“Bible translation agencies may want to consider their frequent appeal to the special place of the mother tongue as “heart language” in producing greater comprehension and impact. In many areas of the world, bilingualism or multilingualism is the norm. People are learning and using their local language as well as LWCs starting early in life and are achieving high levels of fluency in multiple languages. In contexts like these, an appeal to higher levels of first language comprehension and emotional impact as a justification for vernacular Bible translation does not appear to be valid.” (Kyle Harris)
Issues of language and identity can make or break any kind of development project—in large part because they determine the degree of access to new information, ideas and behavior, but also because they influence a community’s willingness and desire to make any kind of change in the first place. Failure to take these concepts into account can result in irrelevant projects, unused products, programs without impact, and lost opportunities. But the relationship between language and identity is complex and varied—and even more so in a highly multilingual, massively migrating world.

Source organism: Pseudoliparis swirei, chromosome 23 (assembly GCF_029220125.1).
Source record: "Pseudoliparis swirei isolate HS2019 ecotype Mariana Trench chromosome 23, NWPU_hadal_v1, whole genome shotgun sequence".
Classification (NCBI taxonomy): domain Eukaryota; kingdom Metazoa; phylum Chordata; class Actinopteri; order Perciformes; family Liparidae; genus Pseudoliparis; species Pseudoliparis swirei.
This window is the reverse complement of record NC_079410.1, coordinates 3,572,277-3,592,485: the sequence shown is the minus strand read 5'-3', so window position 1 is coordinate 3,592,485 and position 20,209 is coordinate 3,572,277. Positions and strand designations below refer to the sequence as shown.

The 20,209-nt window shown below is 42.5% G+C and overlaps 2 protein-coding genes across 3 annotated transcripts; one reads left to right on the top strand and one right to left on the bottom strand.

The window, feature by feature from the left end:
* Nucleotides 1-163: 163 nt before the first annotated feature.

These are the issues that were addressed in the Pike Center symposium on the theme of Language and Identity in a Multilingual, Migrating World. The symposium was held 10–15 May 2018 in Penang, Malaysia. This volume contains the full text of the papers that were presented at the symposium.
Of particular interest to Scripture Engagement practitioners is the paper on “L1 and L2 Comprehension and Emotional Impact among Early Proficient Bilinguals” by Kyle Harris, International Scripture Engagement Coordinator for Pioneer Bible Translators.